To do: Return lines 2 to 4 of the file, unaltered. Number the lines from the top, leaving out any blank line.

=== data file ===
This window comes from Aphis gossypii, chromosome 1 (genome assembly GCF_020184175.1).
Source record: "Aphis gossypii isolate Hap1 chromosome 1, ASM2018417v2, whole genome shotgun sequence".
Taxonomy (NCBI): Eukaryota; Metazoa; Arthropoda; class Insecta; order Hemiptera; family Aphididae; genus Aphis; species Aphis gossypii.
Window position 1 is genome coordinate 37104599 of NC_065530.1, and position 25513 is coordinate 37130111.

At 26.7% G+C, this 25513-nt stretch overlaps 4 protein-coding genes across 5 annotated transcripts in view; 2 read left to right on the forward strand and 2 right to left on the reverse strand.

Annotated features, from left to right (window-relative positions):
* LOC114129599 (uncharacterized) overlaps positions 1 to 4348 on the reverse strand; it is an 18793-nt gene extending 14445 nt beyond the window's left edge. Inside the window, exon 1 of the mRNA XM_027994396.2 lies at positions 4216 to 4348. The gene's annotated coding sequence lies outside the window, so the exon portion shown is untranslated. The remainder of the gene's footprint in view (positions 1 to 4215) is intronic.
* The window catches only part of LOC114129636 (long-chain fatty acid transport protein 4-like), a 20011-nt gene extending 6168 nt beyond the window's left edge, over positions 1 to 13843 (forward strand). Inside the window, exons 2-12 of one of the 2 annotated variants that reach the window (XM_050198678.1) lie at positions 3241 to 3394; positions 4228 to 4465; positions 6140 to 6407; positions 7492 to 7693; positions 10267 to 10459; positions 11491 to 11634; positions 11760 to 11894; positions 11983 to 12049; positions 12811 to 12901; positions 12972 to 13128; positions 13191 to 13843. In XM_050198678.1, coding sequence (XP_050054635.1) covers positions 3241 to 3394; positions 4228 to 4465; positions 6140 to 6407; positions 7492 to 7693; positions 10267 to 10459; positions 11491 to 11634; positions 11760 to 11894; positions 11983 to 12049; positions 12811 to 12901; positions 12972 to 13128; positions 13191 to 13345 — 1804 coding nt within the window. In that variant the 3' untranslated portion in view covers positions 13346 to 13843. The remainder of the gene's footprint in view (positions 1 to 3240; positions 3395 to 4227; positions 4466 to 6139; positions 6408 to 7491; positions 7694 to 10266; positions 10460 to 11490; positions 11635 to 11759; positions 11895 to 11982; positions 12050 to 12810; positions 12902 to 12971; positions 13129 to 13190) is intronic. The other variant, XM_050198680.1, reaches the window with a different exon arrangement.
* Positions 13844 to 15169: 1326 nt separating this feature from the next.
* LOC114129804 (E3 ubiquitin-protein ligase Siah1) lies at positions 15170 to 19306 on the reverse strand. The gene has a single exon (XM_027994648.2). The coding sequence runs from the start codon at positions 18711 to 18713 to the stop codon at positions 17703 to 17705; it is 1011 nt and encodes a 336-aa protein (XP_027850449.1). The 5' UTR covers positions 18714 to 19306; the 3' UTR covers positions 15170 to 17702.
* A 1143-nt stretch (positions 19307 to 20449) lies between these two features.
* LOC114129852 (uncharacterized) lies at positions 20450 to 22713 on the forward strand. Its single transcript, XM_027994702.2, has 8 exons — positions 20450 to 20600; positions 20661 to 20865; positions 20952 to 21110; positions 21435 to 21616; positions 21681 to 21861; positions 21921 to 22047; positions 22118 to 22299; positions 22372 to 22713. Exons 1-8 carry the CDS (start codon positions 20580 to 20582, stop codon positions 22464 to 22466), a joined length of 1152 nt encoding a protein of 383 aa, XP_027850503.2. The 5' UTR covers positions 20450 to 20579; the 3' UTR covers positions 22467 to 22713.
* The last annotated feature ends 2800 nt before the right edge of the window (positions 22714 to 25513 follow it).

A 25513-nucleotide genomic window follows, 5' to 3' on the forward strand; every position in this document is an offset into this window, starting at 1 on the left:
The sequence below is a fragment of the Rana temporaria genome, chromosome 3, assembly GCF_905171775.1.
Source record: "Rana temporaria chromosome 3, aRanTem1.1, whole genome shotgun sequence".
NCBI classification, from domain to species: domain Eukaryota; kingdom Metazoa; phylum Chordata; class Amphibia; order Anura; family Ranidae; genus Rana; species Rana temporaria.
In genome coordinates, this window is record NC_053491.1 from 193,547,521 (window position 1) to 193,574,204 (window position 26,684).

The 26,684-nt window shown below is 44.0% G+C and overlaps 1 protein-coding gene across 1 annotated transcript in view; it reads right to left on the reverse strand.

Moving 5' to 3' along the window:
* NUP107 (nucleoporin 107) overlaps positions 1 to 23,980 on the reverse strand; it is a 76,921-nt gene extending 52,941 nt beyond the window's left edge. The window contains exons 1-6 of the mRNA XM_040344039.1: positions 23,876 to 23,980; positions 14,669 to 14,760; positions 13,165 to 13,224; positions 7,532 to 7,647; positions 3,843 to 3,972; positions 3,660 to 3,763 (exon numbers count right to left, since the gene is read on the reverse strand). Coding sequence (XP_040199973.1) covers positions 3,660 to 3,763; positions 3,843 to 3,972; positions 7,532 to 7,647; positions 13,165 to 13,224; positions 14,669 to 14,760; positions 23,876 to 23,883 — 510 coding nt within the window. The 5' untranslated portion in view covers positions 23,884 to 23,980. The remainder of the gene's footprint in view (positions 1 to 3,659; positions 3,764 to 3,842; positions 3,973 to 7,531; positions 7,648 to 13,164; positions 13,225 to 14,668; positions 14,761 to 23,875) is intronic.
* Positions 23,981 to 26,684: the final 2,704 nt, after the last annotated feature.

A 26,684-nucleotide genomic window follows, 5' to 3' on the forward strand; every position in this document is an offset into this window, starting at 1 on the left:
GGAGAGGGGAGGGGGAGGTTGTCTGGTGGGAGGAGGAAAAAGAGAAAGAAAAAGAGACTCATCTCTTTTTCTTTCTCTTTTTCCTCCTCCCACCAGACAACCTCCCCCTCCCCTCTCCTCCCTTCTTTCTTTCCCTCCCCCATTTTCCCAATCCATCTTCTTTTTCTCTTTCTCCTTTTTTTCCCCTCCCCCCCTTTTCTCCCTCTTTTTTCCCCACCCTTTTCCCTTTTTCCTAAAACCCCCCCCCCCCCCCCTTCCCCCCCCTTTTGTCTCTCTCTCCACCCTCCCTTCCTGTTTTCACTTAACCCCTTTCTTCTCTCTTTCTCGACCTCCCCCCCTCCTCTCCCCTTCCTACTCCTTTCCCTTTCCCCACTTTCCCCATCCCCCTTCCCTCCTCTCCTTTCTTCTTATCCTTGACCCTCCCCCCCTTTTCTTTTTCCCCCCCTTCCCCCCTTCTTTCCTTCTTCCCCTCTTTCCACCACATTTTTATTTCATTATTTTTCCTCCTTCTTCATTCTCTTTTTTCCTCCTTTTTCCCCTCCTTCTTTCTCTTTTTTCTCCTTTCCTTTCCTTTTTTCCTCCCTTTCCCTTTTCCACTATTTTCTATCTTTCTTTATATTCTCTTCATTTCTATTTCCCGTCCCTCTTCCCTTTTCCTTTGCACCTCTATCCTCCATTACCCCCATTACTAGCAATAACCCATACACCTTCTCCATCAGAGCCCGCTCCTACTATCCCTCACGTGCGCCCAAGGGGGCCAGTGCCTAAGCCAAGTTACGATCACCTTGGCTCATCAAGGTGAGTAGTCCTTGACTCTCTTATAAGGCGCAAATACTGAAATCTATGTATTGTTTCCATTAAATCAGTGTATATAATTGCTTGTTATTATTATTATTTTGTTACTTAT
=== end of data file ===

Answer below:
Source record: "Aphis gossypii isolate Hap1 chromosome 1, ASM2018417v2, whole genome shotgun sequence".
Taxonomy (NCBI): Eukaryota; Metazoa; Arthropoda; class Insecta; order Hemiptera; family Aphididae; genus Aphis; species Aphis gossypii.
Window position 1 is genome coordinate 37104599 of NC_065530.1, and position 25513 is coordinate 37130111.